Treasury of Library of Congress Field Recordings (Rounder
Undoubtedly, the very best introduction to this material...and
the next thing anyone should (immediately) purchase, after
having fallen in love w/Harry Smiths collection...and,
for those (such as myself) that sadly cant afford
same - this serves equally well as a route into the
old weird America...and its cheap, to boot!
For once, with this material, scholarship takes a back
seat to great music - and, the result is a stunning affirmation
of the key contention of generations of folklorists...that
many of the very best never made professional careers,
despite their undoubted talents - due the vagaries of
temperament &/or more pressing life matters...
Some of this - such as the stunningly beautiful Creek
Lullaby - has no real parallel in my listening experience.
Others tap into deep traditions sometimes well (and sometimes
poorly) represented in other sources...but all are - without
exception - great art...and your life will
be that much poorer if you never get to hear this unparalleled
Now...a trio of more detailed appreciations:
Texas Gladdens One Morning in May is
the - perfect - introduction to traditional unaccompanied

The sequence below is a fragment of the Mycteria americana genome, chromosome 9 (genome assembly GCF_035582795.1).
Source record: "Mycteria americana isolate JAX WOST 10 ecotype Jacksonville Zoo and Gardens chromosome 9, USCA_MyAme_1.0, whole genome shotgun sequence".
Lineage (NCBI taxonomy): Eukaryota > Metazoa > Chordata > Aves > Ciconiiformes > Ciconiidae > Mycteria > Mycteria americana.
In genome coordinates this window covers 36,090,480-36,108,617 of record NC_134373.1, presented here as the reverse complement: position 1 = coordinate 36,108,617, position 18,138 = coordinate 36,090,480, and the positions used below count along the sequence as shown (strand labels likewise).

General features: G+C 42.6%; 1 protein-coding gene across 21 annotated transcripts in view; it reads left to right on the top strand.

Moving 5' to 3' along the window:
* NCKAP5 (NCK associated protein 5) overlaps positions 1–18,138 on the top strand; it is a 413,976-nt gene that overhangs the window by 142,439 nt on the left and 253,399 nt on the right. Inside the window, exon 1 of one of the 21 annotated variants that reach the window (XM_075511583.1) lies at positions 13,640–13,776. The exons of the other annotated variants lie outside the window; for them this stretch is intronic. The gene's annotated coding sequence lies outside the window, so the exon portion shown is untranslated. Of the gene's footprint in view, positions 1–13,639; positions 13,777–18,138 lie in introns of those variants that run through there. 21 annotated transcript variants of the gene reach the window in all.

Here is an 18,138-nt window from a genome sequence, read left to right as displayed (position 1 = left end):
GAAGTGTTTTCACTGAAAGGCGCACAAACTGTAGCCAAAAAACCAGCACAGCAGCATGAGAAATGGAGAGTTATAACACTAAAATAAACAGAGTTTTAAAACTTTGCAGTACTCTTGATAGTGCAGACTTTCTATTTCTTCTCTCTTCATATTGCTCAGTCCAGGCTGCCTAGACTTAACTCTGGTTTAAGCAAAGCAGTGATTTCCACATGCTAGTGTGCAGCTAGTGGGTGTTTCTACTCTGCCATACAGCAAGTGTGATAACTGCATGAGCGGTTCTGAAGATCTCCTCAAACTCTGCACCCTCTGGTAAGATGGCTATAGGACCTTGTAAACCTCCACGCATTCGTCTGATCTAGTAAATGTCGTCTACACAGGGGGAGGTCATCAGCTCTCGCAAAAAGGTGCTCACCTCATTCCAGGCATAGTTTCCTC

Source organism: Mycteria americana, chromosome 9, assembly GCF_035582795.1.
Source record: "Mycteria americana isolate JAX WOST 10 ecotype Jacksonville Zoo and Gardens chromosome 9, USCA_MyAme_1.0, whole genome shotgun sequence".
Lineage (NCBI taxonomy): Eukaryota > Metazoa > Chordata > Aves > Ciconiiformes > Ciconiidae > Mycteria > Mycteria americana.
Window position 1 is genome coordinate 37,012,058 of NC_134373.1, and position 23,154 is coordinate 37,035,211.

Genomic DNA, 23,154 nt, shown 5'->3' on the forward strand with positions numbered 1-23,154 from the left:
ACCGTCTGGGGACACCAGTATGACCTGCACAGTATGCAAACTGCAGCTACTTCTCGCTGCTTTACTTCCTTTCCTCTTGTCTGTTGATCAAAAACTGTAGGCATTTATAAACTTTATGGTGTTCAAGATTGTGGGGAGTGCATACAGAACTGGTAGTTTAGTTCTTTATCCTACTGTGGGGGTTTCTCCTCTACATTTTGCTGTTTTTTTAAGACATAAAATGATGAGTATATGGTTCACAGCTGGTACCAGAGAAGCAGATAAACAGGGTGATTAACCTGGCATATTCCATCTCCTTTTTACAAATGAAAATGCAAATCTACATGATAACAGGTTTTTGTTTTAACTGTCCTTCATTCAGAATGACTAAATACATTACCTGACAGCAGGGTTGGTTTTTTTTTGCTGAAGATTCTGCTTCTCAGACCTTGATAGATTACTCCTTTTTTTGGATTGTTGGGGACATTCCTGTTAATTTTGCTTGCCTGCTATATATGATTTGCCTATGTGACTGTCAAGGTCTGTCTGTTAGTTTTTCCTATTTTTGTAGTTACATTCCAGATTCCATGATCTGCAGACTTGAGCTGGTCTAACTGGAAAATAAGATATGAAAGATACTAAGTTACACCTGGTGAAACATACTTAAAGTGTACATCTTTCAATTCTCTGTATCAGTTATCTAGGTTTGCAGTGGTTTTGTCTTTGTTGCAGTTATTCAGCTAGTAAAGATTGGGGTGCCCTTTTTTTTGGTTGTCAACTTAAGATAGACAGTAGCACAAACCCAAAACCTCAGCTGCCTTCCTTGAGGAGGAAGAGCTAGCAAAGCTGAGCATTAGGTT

white balladry. The ancestor of Streets of Laredo,
it tells the story of a fallen woman dying
of syphilis...and is heartbreaking in its formal reserve...the
nasal edge to her voice cutting - like a knife - into
the souls of listeners.
Jess Morriss Goodbye, Old Paint is
nigh-on unique...as the document of what a (very) old
white Texas fiddler/vocalist learnt off an old black fiddler
in his youth. Estimating dates in such things is very
chancy...but, I (deeply) suspect that this one carries
us back to well before the Civil War - and, aside from
which, its purely riveting as art...simultaneously
raucous & heartbreaking, it reminds us of all the
great music that we (simply) cant access - and,
implicitly, demands more of ourselves w/in our own creations...
Finally...Charlie Butlers Diamond Joe
is - perhaps - the most purely beautiful holler ever recorded.
I suspect that he was well aware of then current blues
& gospel vocal stylings, and sought to incorporate
what he felt of same into this piece. And, yet, it is
still deeply archaic in spirit, seeped in a much more
raw vocal style that Butler (miraculously) manages to
transfigure into a deeply gentle art.
None of these three ever made a buck out of their music...and
none have, as yet, had their complete recordings made
accessible to we plebs...but, please, hear this - and
help call for same...because, we can always do with (much)
more of such greatness...
John Henry Calvinist